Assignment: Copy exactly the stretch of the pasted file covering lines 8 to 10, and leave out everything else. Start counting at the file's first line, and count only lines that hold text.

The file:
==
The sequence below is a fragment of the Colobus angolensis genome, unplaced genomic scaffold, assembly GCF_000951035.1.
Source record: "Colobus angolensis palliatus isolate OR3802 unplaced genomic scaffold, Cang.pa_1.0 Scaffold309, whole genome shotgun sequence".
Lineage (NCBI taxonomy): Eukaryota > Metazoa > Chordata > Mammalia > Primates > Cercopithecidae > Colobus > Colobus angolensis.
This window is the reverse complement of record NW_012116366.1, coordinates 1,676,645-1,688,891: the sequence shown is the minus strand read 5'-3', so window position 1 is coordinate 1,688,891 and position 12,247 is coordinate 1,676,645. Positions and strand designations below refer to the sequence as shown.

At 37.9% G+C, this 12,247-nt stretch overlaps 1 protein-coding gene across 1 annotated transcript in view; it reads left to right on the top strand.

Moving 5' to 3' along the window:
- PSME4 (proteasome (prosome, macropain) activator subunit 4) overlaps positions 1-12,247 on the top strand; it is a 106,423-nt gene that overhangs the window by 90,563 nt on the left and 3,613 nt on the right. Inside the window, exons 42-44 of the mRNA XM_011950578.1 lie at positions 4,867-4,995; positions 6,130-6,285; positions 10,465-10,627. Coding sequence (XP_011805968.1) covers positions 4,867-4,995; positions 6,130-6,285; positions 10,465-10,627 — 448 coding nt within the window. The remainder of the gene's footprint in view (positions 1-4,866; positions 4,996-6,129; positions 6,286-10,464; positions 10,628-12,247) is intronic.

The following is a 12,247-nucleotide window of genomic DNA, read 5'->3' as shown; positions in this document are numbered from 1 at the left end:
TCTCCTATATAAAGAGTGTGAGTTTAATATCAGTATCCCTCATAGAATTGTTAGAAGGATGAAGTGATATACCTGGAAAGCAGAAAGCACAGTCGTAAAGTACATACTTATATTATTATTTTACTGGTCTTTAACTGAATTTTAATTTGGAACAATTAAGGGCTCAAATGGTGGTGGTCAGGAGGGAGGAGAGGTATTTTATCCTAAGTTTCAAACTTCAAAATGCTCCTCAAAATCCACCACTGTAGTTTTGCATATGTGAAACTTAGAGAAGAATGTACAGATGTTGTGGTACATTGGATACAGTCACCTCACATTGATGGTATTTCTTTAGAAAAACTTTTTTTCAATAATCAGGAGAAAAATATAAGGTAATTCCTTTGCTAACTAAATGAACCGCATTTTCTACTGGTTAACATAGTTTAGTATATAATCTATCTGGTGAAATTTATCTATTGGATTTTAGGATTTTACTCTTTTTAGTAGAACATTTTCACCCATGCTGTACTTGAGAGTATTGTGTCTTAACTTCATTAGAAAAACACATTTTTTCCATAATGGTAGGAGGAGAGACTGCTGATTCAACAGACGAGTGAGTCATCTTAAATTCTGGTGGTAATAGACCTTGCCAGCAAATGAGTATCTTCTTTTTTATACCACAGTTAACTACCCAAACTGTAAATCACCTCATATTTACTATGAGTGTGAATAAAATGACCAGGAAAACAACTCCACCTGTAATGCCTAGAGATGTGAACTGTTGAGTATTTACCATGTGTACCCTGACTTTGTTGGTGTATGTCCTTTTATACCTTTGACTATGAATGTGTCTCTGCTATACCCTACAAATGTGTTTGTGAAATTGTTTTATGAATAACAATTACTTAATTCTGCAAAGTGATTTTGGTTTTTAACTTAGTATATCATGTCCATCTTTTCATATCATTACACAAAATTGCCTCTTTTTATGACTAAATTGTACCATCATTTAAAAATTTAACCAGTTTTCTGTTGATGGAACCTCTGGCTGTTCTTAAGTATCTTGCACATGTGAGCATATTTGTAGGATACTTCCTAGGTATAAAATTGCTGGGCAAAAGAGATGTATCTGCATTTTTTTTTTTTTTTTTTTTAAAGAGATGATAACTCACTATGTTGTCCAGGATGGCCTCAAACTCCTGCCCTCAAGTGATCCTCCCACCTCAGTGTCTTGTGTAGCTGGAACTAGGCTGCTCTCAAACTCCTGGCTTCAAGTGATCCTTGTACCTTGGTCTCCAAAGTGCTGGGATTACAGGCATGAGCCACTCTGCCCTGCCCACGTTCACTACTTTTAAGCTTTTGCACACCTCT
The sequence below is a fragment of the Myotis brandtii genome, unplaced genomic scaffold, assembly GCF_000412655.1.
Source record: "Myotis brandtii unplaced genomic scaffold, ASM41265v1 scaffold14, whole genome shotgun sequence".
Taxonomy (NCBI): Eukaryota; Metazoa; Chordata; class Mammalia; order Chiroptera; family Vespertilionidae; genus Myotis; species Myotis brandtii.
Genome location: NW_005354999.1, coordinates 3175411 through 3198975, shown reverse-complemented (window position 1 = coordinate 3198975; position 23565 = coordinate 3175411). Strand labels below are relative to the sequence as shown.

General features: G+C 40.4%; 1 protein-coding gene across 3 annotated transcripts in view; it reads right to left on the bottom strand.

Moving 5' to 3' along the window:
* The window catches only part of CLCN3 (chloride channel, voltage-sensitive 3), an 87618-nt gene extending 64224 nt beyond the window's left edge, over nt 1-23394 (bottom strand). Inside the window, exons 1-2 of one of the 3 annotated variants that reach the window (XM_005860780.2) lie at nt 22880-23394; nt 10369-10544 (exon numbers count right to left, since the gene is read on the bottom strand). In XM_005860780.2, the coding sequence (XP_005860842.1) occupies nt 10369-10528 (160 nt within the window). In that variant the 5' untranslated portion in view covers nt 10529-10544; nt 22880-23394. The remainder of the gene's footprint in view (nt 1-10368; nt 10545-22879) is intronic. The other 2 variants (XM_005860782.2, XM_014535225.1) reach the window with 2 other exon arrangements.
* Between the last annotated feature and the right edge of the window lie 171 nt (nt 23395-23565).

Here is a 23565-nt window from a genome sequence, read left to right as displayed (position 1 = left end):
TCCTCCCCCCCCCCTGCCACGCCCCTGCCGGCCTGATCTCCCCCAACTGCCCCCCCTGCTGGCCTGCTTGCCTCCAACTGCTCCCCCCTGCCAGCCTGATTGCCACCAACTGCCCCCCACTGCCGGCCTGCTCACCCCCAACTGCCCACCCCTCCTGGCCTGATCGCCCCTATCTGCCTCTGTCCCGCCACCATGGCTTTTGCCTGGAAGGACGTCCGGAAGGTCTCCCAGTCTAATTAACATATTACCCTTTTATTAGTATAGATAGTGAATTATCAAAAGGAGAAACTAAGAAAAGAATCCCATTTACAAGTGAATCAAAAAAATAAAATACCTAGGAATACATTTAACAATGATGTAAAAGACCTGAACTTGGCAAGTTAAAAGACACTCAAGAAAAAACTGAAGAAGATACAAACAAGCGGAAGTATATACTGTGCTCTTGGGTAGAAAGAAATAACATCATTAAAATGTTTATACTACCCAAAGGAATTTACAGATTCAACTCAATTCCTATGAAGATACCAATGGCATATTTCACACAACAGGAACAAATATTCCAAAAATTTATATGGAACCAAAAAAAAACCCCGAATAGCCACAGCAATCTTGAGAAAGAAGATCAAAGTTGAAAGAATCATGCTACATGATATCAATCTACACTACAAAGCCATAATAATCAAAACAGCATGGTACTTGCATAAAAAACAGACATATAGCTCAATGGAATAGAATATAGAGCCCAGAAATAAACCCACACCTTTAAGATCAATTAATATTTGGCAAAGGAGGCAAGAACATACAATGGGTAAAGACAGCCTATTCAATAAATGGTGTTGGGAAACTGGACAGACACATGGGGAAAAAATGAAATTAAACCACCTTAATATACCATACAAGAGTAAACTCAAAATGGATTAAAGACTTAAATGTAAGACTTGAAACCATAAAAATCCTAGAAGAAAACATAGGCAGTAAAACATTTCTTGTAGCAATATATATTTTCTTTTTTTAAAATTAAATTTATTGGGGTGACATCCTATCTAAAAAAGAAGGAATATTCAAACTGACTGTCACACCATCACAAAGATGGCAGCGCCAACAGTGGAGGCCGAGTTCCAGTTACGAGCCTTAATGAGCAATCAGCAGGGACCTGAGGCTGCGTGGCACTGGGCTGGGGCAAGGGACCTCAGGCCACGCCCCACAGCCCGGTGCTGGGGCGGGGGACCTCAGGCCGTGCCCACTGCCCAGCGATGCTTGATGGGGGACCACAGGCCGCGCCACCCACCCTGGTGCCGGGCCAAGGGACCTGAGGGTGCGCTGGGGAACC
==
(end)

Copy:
The following is a 12,247-nucleotide window of genomic DNA, read 5'->3' as shown; positions in this document are numbered from 1 at the left end:
TCTCCTATATAAAGAGTGTGAGTTTAATATCAGTATCCCTCATAGAATTGTTAGAAGGATGAAGTGATATACCTGGAAAGCAGAAAGCACAGTCGTAAAGTACATACTTATATTATTATTTTACTGGTCTTTAACTGAATTTTAATTTGGAACAATTAAGGGCTCAAATGGTGGTGGTCAGGAGGGAGGAGAGGTATTTTATCCTAAGTTTCAAACTTCAAAATGCTCCTCAAAATCCACCACTGTAGTTTTGCATATGTGAAACTTAGAGAAGAATGTACAGATGTTGTGGTACATTGGATACAGTCACCTCACATTGATGGTATTTCTTTAGAAAAACTTTTTTTCAATAATCAGGAGAAAAATATAAGGTAATTCCTTTGCTAACTAAATGAACCGCATTTTCTACTGGTTAACATAGTTTAGTATATAATCTATCTGGTGAAATTTATCTATTGGATTTTAGGATTTTACTCTTTTTAGTAGAACATTTTCACCCATGCTGTACTTGAGAGTATTGTGTCTTAACTTCATTAGAAAAACACATTTTTTCCATAATGGTAGGAGGAGAGACTGCTGATTCAACAGACGAGTGAGTCATCTTAAATTCTGGTGGTAATAGACCTTGCCAGCAAATGAGTATCTTCTTTTTTATACCACAGTTAACTACCCAAACTGTAAATCACCTCATATTTACTATGAGTGTGAATAAAATGACCAGGAAAACAACTCCACCTGTAATGCCTAGAGATGTGAACTGTTGAGTATTTACCATGTGTACCCTGACTTTGTTGGTGTATGTCCTTTTATACCTTTGACTATGAATGTGTCTCTGCTATACCCTACAAATGTGTTTGTGAAATTGTTTTATGAATAACAATTACTTAATTCTGCAAAGTGATTTTGGTTTTTAACTTAGTATATCATGTCCATCTTTTCATATCATTACACAAAATTGCCTCTTTTTATGACTAAATTGTACCATCATTTAAAAATTTAACCAGTTTTCTGTTGATGGAACCTCTGGCTGTTCTTAAGTATCTTGCACATGTGAGCATATTTGTAGGATACTTCCTAGGTATAAAATTGCTGGGCAAAAGAGATGTATCTGCATTTTTTTTTTTTTTTTTTTTAAAGAGATGATAACTCACTATGTTGTCCAGGATGGCCTCAAACTCCTGCCCTCAAGTGATCCTCCCACCTCAGTGTCTTGTGTAGCTGGAACTAGGCTGCTCTCAAACTCCTGGCTTCAAGTGATCCTTGTACCTTGGTCTCCAAAGTGCTGGGATTACAGGCATGAGCCACTCTGCCCTGCCCACGTTCACTACTTTTAAGCTTTTGCACACCTCT
The sequence below is a fragment of the Myotis brandtii genome, unplaced genomic scaffold, assembly GCF_000412655.1.